In a late-February filing, Verizon requested Federal Communications Commission approval of a $4 billion purchase of cable company wireless-spectrum licenses. In a separate FCC filing, Verizon requested permission to enter into cross-licensing agreements with the cable companies to sell each other’s services.
Public Knowledge, a Washington, DC-based public interest group, subsequently filed with the FCC, claiming the FCC should consider the cross-marketing agreements and spectrum sale as the same transaction.
But Devon Herrick, a senior fellow with the National Center for Policy Analysis, a Dallas, Texas-based public policy think tank, disputes that position. He says Public Knowledge is asking the FCC to further overstep its regulatory authority by requiring Verizon to file for the agency’s approval of the cross-licensing agreement.
“When Verizon indicated it reached an agreement to purchase additional spectrum, implausibly the FCC demanded proof Verizon needed the additional capacity on its network,” Herrick said. “In just about every other market, companies do not have to seek permission from a regulatory body to expand. Neither are they required to seek permission to advertise.”
More Wireless Spectrum Needed
T-Mobile has asked the FCC to scotch Verizon’s $3.6 billion spectrum purchase from Comcast, Time Warner, and other cable companies on the grounds it would allow Verizon an “excessive concentration” of wireless spectrum.
T-Mobile received $1 billion of spectrum as stipulated in its failed acquisition by AT&T earlier this year.
Verizon says it needs the additional spectrum to expand its 4G long-term-evolution smartphone services. The telco currently provides services to 109 million U.S. customers.
Cross-Marketing Deals Separate
“The argument from Comcast and partners that the FCC should stay out of the joint marketing deals with the country’s largest cellular company is, frankly, absurd,” said Harold Feld, Public Knowledge’s legal director.
“The cross-marketing deals are as much a part of this deal as the spectrum—announced together in the same release, offered to other cable companies,” said Feld.
Feld’s assertions are refuted by Ed McFadden, Verizon’s vice president of policy communications. McFadden says getting previously unused spectrum into the hands of consumers is strongly in the public interest.
“We have been clear that the cross-marketing agreements are separate, and we will continue to respond completely and rapidly to the questions about both the spectrum transfer and the separate cross-marketing agreements at the FCC and Department of Justice, thereby demonstrating the benefits they bring to consumers,” McFadden said.
Beneficial to Consumers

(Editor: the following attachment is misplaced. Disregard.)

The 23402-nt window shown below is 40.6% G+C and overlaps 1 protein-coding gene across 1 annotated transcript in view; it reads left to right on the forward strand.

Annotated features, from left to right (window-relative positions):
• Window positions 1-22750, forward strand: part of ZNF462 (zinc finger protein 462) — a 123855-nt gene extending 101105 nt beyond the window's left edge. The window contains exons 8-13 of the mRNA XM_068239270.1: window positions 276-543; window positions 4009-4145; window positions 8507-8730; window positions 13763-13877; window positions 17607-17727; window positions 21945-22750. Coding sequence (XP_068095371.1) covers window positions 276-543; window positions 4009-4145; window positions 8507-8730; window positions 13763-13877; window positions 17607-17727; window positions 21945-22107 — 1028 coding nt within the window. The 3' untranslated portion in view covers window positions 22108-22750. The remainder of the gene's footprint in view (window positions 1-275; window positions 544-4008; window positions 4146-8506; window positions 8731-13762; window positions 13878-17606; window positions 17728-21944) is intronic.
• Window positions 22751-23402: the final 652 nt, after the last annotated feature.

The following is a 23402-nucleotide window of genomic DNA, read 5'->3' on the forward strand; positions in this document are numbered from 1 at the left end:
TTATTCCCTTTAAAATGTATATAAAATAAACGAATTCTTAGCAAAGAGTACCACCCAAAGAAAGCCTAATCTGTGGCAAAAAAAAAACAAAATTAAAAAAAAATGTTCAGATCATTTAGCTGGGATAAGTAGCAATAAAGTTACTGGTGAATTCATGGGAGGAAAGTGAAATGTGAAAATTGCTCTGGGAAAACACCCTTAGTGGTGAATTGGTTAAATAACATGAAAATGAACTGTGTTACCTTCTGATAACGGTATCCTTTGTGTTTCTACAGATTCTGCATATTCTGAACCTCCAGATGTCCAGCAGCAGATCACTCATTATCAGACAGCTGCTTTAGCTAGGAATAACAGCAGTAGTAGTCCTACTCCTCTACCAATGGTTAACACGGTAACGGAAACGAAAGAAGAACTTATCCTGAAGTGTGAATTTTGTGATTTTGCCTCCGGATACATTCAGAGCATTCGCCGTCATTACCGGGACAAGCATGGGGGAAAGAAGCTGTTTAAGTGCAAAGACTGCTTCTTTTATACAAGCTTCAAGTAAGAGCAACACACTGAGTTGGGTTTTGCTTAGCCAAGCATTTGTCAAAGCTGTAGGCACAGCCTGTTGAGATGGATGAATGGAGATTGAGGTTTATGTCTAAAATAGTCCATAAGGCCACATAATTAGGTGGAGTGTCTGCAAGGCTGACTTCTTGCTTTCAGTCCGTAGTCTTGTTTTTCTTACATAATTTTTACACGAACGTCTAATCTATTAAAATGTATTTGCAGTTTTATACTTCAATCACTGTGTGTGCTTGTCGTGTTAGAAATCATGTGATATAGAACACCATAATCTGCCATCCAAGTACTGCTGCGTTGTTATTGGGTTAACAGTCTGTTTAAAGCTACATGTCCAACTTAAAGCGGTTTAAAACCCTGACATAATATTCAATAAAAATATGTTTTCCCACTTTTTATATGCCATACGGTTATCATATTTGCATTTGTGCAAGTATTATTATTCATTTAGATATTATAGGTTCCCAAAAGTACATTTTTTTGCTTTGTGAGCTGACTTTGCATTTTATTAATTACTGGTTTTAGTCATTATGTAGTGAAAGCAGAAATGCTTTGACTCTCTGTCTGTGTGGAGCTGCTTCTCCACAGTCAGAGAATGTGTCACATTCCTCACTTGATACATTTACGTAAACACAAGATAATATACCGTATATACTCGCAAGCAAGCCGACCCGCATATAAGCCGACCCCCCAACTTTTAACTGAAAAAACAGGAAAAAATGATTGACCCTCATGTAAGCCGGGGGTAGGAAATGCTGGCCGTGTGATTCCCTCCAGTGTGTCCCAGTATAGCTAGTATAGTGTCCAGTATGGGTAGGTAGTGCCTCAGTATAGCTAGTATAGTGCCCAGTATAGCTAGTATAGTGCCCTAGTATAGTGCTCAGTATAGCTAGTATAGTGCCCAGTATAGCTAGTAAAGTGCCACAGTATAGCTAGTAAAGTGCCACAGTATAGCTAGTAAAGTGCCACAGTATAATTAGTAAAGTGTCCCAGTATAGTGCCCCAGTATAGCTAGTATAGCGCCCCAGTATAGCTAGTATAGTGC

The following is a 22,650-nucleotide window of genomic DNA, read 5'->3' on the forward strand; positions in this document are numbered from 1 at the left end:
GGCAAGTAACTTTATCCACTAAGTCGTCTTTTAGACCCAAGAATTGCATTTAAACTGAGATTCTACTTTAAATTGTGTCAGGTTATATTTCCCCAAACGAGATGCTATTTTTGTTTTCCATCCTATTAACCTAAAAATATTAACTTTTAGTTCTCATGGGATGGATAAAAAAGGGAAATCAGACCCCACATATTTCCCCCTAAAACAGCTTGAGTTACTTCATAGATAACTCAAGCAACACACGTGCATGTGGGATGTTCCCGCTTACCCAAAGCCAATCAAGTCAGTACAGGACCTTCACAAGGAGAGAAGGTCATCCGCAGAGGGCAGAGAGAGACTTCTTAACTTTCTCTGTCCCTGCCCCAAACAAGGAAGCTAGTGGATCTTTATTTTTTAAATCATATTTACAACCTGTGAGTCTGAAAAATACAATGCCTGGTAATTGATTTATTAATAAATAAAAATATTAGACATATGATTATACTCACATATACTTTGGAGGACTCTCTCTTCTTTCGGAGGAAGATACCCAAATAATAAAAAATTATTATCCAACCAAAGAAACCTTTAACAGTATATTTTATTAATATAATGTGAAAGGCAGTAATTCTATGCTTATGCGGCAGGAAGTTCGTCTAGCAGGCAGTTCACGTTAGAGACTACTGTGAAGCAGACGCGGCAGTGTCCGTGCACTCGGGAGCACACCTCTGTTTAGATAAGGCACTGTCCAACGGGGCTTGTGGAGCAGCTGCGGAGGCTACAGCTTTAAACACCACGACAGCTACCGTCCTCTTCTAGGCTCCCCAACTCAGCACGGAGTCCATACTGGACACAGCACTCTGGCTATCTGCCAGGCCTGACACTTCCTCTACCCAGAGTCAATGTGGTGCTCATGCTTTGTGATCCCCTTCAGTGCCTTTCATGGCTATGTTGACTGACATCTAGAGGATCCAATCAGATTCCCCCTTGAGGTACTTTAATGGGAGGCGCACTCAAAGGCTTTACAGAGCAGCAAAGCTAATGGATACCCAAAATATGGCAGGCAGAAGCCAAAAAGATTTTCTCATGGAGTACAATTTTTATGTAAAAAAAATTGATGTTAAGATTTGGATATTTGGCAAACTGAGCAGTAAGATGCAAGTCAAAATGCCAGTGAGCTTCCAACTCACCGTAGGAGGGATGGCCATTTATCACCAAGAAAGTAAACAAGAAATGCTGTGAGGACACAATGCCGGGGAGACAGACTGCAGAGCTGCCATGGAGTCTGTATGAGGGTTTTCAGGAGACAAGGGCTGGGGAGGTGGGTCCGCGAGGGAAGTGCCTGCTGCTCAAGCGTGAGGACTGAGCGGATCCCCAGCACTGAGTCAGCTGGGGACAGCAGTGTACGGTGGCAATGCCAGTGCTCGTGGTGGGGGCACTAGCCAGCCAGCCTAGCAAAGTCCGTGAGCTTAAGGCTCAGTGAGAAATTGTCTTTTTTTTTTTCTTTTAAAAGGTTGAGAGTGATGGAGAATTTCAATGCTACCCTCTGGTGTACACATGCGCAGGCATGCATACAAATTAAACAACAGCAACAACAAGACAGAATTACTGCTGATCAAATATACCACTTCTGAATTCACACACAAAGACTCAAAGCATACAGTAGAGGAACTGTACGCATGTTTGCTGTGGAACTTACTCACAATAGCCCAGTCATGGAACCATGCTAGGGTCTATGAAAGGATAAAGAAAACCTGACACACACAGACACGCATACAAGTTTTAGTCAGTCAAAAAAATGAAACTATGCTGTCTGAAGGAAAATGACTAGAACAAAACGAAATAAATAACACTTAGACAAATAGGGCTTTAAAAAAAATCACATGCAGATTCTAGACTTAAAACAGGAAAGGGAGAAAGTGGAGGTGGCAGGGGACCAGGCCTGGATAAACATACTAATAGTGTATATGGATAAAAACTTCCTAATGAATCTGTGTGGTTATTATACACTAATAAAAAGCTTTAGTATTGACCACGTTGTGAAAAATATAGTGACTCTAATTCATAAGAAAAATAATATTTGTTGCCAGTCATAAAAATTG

Ryan Radia, associate director of technology studies for the Competitive Enterprise Institute, says critics like Feld are too worried about market concentration and not enough about consumer benefits.
“[Feld] believes that when large companies get more market share, then that’s harmful to consumers. He shares this popular opinion with a lot of people on Capitol Hill, only in this case, the Verizon deal benefits consumers,” he said.
“Feld has not shown that the deal causes a pervasive threat to consumers. More importantly, the country is facing a wireless spectrum crunch and Verizon has taken spectrum that has lain fallow for six years and they want to use it to increase the available spectrum for their users. This seems beneficial to me,” explains Radia.
Putting Spectrum to Good Use
Gennady Stolyarov II, editor-in-chief of The Rational Argumentator, an online journal championing Western principles of reason, rights, and progress, says it is always beneficial to consumers when an unused resource gets harnessed and is made available to individuals.
“Verizon’s proposal to acquire unused spectrum from Comcast and Time Warner represents just this,” Stolyarov said. “Capacity that would otherwise have continued to languish would be put to good use, and the benefits of this are apparent. The FCC should take the opportunity to evaluate each arrangement on its own merits, rather than tying approval of the spectrum acquisition to the resolution of concerns surrounding a simultaneous but rather distinct deal,” he said.
“I cannot agree with Howard Feld’s insistence that the spectrum acquisition and the cross-marketing deals should be treated as one inextricable package,” Stolyarov added. “When one proposal offers a clear benefit and the other is ambiguous, it makes no sense to inject the ambiguity into the transparently beneficial proposal.”
Kenneth Artz ([email protected]) writes from Dallas, Texas.